Brazilian Peppertree

About The Brazilian Peppertree

Schinus terebinthifolius – Brazilian Peppertree

Other Common Names: Brazilian Pepper, Brazilian Pepper-tree, Christmas Berry

Schinus terebinthifolius is a flowering plant that is native to tropical and subtropical areas in South America. It belongs to the cashew family, Anacardiaceae, and is known by its common names like Christmasberry, Wilelaiki, Broadleaved Pepper Tree, Rose Pepper, Aroeira, and Brazilian Pepper Tree.

It is an evergreen plant, which means it has leaves all throughout the year. It normally grows 3 to 10 meters tall, although sometimes, it can also reach up to 15 meters. The trunk is normally 10 to 30 centimeters in diameter, but depending on the height, it can also reach up to 60 centimeters. It has a gray and fairly smooth bark, with long and flat ridges, and light brown, finely haired twigs, when young.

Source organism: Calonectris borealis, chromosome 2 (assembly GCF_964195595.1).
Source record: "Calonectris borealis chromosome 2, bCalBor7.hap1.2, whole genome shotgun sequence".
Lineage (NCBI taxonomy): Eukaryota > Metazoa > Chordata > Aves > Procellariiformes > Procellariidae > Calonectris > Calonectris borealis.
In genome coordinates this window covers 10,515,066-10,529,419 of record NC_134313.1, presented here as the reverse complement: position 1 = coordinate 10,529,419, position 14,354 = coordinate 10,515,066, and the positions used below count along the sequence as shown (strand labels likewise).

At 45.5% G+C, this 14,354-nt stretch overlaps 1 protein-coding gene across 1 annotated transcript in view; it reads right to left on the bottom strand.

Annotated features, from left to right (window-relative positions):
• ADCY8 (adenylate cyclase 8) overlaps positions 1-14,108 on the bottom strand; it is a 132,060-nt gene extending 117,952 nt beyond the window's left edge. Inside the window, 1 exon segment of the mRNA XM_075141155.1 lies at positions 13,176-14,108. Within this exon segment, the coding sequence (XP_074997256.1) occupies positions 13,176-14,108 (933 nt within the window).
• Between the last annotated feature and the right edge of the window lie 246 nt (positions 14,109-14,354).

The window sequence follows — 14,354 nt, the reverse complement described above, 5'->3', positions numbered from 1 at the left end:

The leaves of the Brazilian Peppertree are alternate pinnate, growing anywhere from 7.5 to 15 centimeters in length. The leaves have 5 to 15 leaflets that are lanceolate to elliptical in shape, growing from 3 to 5 centimeters long and 2 to 3.5 centimeters broad.

It is a dioecious plant, which means that it only has either male or female flowers. The flowers are small and colored white, but because of their size, they tend to blend in with the leaves, especially when seen from a distance.

The flowers produce fruits that are also small and round, growing in clusters. The fruits are bright red in color and normally 4 to 5 millimeters in diameter. They are toxic and can cause a paralyzing effect on birds ingesting the fruit. The sap is also poisonous and can cause rashes, lesions, itching, reddening, and swelling on the skin upon contact.